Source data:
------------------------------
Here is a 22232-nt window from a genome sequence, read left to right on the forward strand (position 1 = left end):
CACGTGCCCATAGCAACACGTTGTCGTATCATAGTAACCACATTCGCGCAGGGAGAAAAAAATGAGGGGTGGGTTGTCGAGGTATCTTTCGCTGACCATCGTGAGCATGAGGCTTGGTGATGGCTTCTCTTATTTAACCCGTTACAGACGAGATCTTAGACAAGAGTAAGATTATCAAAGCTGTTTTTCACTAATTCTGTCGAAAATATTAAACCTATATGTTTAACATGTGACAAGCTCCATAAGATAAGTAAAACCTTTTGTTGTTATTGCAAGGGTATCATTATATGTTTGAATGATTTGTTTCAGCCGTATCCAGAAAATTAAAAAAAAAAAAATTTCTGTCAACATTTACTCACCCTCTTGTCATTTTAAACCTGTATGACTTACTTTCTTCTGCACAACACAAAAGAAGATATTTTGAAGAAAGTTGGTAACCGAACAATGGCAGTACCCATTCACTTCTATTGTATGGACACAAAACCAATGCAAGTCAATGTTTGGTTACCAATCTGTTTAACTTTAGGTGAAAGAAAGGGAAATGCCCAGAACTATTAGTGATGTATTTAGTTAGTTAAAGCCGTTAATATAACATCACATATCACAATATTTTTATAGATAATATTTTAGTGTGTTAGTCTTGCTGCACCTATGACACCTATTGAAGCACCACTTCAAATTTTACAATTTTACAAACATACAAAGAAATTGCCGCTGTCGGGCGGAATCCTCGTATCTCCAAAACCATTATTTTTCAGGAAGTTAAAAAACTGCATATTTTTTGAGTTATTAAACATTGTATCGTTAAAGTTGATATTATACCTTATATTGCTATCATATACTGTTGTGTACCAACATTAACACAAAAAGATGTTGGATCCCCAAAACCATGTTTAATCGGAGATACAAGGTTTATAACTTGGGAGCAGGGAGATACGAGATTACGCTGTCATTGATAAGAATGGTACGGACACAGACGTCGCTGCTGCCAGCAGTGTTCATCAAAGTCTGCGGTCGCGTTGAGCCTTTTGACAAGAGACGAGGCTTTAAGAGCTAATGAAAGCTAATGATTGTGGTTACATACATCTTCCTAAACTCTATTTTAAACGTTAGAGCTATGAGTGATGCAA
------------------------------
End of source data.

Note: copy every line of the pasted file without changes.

Here is a 22232-nt window from a genome sequence, read left to right on the forward strand (position 1 = left end):
CACGTGCCCATAGCAACACGTTGTCGTATCATAGTAACCACATTCGCGCAGGGAGAAAAAAATGAGGGGTGGGTTGTCGAGGTATCTTTCGCTGACCATCGTGAGCATGAGGCTTGGTGATGGCTTCTCTTATTTAACCCGTTACAGACGAGATCTTAGACAAGAGTAAGATTATCAAAGCTGTTTTTCACTAATTCTGTCGAAAATATTAAACCTATATGTTTAACATGTGACAAGCTCCATAAGATAAGTAAAACCTTTTGTTGTTATTGCAAGGGTATCATTATATGTTTGAATGATTTGTTTCAGCCGTATCCAGAAAATTAAAAAAAAAAAAATTTCTGTCAACATTTACTCACCCTCTTGTCATTTTAAACCTGTATGACTTACTTTCTTCTGCACAACACAAAAGAAGATATTTTGAAGAAAGTTGGTAACCGAACAATGGCAGTACCCATTCACTTCTATTGTATGGACACAAAACCAATGCAAGTCAATGTTTGGTTACCAATCTGTTTAACTTTAGGTGAAAGAAAGGGAAATGCCCAGAACTATTAGTGATGTATTTAGTTAGTTAAAGCCGTTAATATAACATCACATATCACAATATTTTTATAGATAATATTTTAGTGTGTTAGTCTTGCTGCACCTATGACACCTATTGAAGCACCACTTCAAATTTTACAATTTTACAAACATACAAAGAAATTGCCGCTGTCGGGCGGAATCCTCGTATCTCCAAAACCATTATTTTTCAGGAAGTTAAAAAACTGCATATTTTTTGAGTTATTAAACATTGTATCGTTAAAGTTGATATTATACCTTATATTGCTATCATATACTGTTGTGTACCAACATTAACACAAAAAGATGTTGGATCCCCAAAACCATGTTTAATCGGAGATACAAGGTTTATAACTTGGGAGCAGGGAGATACGAGATTACGCTGTCATTGATAAGAATGGTACGGACACAGACGTCGCTGCTGCCAGCAGTGTTCATCAAAGTCTGCGGTCGCGTTGAGCCTTTTGACAAGAGACGAGGCTTTAAGAGCTAATGAAAGCTAATGATTGTGGTTACATACATCTTCCTAAACTCTATTTTAAACGTTAGAGCTATGAGTGATGCAA